A Pulp Manufacturer Solves its Bleach Cost Crisis

The Client

A leading provider of market pulp, paper, and pulp-based consumer products with mills in the U.S. and Canada, and sales and distributions operations across the globe.

The Challenge

When overcoming any obstacle, a tool, even an objectively valuable one, can take you only so far. What matters more is learning how to use the tool effectively, as well as correcting past errors in judgment. So when our client came to us with high chemical costs in need of mitigation, we knew there would be no simple fix or one-size-fits-all cure.

As further investigation revealed, the culprit was widespread variance in the client’s bleach application process. Unfortunately, chemical overuse was already ingrained in how machine operators carried out their day-to-day duties. To truly stop our client from hemorrhaging its supply and overpaying as a result, we would need to first help staff members rethink the standard operating procedure for applying bleach to wood fiber.

The Solution

Solution #1 – Enhancing employee engagement
We knew no change would stick without approval and acceptance from equipment operators and supervisors. Before restructuring the bleach application process, our client would need to show us exactly how their current process worked, what mattered most to turning out a superior product and how any necessary adjustments proposed would impact workers and productivity.

Through cross-functional collaboration, process mapping and exercises that identified aspects of wood fiber bleaching critical to quality, we observed exactly where our client’s struggles led to profligate bleach use. Furthermore, we and our client agreed to implement a new change log initiative across all its plants that documented disruptions in the bleaching process in detail, as well as regular review meetings following every shift to discuss immediate problems in a timely manner.

Armed with input from operators, shift managers and supervisors alike, we not only discovered the root cause of our client chemical woes but also united all parties around a common cause.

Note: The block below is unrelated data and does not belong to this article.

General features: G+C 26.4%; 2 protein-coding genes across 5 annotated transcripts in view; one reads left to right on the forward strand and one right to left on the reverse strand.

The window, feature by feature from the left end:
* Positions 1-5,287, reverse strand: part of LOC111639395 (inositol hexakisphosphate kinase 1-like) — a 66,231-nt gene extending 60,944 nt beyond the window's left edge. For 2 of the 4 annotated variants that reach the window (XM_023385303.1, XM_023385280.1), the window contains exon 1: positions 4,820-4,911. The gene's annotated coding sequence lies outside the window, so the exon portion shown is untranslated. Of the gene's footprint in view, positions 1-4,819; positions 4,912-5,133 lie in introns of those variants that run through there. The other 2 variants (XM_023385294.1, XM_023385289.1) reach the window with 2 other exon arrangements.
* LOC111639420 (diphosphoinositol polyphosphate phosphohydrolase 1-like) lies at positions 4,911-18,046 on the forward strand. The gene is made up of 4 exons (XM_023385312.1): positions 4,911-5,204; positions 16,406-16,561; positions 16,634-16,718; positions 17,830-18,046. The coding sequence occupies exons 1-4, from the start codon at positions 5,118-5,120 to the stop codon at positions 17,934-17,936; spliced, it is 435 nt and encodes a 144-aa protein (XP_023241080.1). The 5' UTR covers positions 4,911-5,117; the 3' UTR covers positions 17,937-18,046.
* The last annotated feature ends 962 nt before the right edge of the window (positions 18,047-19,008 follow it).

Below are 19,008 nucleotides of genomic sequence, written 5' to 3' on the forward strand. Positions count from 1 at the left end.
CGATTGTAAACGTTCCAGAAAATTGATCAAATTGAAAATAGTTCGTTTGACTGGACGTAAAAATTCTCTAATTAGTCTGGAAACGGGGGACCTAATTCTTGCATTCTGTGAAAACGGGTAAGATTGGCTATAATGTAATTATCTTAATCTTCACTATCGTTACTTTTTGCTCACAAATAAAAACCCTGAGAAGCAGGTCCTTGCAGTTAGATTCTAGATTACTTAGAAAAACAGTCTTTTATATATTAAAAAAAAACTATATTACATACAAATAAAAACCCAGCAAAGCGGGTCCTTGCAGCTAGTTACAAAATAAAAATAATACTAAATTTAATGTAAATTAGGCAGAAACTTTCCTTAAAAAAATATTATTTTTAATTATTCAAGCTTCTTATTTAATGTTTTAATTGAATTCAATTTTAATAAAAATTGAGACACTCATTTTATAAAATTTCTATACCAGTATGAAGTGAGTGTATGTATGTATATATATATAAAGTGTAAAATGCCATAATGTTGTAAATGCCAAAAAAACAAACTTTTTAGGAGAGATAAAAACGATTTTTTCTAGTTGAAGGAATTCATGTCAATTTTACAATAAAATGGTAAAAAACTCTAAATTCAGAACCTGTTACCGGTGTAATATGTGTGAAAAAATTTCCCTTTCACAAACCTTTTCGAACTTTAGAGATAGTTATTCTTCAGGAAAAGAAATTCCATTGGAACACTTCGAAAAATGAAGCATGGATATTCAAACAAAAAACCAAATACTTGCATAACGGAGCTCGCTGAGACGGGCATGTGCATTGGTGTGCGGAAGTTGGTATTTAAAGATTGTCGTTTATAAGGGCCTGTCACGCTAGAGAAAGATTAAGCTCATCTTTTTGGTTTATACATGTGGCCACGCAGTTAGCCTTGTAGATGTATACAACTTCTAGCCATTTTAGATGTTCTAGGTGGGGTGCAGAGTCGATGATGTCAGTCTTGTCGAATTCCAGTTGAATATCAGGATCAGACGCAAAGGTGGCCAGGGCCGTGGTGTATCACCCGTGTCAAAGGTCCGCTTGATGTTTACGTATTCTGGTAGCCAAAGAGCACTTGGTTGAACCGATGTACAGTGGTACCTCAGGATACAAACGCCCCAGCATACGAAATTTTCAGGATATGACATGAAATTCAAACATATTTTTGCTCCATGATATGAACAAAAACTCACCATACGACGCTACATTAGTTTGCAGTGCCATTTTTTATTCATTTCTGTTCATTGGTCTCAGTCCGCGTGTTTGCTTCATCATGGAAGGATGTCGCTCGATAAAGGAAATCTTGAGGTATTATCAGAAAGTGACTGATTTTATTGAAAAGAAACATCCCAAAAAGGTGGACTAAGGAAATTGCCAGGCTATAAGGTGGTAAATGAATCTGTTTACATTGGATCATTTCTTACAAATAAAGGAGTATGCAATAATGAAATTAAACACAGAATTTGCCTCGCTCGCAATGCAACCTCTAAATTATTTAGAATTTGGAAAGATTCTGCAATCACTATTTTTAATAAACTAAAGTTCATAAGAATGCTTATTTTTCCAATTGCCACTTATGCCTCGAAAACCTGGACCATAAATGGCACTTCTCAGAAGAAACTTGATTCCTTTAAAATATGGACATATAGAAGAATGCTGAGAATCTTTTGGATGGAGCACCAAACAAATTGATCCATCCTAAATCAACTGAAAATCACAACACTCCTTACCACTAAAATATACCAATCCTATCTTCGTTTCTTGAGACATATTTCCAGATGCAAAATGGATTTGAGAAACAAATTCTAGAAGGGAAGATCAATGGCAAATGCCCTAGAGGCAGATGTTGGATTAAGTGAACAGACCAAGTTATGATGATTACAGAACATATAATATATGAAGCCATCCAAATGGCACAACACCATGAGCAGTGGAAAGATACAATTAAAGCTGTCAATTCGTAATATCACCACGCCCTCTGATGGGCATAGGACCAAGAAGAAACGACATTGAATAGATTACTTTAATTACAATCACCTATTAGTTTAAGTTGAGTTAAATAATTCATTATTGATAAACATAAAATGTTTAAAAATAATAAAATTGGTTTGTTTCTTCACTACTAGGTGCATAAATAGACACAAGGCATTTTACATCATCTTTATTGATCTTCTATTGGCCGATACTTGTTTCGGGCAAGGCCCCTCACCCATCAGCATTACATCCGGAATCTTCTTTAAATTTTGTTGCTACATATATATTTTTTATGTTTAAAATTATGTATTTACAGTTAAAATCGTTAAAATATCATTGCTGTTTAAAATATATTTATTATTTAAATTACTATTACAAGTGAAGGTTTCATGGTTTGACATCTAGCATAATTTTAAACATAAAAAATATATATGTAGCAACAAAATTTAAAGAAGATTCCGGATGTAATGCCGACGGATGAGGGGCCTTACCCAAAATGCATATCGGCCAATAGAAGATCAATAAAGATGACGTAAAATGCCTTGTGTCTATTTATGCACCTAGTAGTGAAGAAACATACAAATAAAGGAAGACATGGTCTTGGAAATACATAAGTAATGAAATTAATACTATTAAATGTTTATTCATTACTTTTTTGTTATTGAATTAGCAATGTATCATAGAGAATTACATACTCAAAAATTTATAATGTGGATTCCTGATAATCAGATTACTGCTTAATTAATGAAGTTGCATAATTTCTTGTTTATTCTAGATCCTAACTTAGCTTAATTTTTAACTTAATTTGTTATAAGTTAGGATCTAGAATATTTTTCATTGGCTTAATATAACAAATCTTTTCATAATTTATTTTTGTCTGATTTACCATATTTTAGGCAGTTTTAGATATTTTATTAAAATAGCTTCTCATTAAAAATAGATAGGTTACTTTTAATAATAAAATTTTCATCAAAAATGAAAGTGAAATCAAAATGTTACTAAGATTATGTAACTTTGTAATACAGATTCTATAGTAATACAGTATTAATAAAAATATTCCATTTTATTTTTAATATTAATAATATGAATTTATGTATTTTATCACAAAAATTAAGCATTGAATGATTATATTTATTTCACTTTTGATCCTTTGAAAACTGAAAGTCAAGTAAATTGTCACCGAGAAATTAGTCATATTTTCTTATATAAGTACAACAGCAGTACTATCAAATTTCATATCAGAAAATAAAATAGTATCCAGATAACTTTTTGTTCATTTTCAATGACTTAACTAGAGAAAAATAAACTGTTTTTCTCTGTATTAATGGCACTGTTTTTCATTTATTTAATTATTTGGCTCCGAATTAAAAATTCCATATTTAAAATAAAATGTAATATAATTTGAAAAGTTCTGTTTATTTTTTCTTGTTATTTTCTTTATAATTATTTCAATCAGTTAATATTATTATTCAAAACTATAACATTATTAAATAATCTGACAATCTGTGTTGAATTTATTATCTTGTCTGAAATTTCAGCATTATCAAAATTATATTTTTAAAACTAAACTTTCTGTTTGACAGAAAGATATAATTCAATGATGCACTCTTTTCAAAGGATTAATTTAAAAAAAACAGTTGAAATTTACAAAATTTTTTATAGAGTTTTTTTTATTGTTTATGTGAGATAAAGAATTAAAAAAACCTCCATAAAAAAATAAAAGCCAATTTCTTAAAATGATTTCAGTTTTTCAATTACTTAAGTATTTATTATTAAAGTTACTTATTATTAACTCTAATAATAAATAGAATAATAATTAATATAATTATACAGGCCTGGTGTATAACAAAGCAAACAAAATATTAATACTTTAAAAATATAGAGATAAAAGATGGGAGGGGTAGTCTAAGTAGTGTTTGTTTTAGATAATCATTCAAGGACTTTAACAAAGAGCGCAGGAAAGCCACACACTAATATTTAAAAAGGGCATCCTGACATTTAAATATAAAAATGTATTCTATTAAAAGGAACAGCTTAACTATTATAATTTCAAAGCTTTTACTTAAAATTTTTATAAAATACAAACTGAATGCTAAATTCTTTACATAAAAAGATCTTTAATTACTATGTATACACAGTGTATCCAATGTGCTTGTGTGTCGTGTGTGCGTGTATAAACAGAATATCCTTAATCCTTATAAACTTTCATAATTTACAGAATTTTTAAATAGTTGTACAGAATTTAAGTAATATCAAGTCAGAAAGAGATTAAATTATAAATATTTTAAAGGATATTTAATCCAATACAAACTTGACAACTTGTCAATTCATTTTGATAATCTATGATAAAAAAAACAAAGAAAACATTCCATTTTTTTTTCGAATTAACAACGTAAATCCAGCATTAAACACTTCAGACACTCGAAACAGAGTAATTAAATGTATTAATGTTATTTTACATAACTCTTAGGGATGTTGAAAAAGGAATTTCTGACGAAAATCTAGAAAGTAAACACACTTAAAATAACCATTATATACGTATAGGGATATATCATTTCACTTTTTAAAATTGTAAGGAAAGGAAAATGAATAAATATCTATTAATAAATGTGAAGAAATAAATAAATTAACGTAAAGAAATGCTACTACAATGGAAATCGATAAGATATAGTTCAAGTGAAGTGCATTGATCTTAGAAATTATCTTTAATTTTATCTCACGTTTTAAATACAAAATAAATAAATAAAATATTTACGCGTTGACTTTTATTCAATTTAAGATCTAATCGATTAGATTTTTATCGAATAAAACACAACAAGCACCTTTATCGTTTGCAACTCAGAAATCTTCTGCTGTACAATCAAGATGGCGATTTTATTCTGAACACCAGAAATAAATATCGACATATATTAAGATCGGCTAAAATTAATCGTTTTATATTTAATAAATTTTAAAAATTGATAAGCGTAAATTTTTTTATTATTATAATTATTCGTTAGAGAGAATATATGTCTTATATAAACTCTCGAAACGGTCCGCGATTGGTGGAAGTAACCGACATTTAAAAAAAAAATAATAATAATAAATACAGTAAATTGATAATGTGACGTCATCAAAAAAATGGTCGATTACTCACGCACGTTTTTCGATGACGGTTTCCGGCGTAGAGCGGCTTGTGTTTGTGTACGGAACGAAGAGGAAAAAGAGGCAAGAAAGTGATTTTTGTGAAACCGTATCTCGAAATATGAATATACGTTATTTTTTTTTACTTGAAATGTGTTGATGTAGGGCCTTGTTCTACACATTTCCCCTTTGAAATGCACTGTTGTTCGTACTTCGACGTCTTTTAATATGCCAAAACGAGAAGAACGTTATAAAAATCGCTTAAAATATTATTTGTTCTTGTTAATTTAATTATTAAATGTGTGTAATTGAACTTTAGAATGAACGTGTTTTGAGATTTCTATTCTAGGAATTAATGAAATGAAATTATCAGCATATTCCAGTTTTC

Solution #2 – Reducing variability through statistical process control (SPC)
Process variance wasn’t the only issue in need of rectification. Our client also had to sort our variance in the volume of bleaching additives.

Bleach machine operators measure and adjust the Kappa number of the pulp, or the amount of lignin within, to achieve the perfect color for paper production. Our client’s wood fiber bleaching process involved alternating chlorine dioxide and peroxide baths. But if, for instance, if an operator added too much chlorine dioxide at the first stage, he or she could create a domino effect of waste down the bleaching line.

First, we directed our client to improve wash cycles between bleach stages and instituted regular filter changes to ensure chemicals were fully drained from the stock before moving ahead in the process. Next, we added upper-level brightness controls that complemented the change logs. When a machine operator exceeded the prescribed threshold for additives, he or she had to input the amount added and a reason for doing so. Thus everyone was held accountable for variance.

Performance Results

$2 Million

in savings on bleach process


in increased wood fiber yield


At just one of our client’s many mills, we achieved an annualized savings of $2 million through changes to its bleaching process and $450,000 in increased wood fiber yield through reduced Kappa variability.

To learn more about other ways to improve your pulp and paper operations, download our eBook on the subject: Crumpled But Not Counted Out. Check it out here.

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